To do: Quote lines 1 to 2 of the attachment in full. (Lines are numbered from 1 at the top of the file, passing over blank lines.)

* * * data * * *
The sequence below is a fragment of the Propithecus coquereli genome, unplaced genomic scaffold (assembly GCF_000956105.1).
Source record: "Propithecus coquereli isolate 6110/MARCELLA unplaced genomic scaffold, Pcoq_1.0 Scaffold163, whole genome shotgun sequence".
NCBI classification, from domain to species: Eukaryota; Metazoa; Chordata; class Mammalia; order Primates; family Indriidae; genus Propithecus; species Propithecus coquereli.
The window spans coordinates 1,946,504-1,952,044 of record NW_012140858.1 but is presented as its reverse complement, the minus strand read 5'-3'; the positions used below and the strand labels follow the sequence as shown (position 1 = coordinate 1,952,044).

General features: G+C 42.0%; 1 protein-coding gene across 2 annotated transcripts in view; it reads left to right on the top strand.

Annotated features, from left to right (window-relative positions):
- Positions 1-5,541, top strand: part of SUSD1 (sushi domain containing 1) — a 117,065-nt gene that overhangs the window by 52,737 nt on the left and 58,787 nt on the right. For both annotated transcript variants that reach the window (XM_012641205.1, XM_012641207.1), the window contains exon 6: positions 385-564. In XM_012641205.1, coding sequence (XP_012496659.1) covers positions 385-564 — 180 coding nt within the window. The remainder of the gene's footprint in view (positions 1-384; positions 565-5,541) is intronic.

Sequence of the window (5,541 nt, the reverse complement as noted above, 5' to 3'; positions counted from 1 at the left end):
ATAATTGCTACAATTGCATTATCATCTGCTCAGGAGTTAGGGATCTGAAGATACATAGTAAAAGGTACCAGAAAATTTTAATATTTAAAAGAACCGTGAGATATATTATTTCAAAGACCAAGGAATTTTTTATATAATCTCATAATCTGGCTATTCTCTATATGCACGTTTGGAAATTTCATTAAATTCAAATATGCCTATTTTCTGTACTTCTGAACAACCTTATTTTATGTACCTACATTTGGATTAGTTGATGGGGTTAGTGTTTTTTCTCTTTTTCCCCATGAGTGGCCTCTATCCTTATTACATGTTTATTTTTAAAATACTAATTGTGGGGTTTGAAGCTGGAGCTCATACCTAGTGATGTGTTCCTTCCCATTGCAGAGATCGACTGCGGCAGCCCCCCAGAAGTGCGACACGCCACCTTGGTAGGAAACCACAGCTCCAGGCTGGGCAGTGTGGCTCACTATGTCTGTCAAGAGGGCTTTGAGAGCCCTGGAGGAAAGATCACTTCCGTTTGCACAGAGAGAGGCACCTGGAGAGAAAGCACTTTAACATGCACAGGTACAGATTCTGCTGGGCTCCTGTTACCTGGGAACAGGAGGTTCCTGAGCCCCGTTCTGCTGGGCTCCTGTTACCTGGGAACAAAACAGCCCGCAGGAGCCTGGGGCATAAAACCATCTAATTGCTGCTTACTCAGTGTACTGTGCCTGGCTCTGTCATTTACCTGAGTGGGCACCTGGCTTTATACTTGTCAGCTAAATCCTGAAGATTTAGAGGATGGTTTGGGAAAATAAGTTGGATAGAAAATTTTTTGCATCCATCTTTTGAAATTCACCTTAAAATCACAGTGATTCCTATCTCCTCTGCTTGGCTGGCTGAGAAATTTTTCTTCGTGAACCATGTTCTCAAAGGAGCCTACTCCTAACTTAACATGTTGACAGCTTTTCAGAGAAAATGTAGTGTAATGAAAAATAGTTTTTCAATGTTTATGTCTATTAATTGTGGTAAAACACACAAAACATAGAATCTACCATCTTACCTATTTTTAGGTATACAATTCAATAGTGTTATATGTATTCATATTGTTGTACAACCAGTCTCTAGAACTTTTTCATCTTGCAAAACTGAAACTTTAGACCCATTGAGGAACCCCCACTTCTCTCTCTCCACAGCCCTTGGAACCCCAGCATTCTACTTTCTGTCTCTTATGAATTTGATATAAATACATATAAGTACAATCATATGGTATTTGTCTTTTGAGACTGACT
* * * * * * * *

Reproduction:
The sequence below is a fragment of the Propithecus coquereli genome, unplaced genomic scaffold (assembly GCF_000956105.1).
Source record: "Propithecus coquereli isolate 6110/MARCELLA unplaced genomic scaffold, Pcoq_1.0 Scaffold163, whole genome shotgun sequence".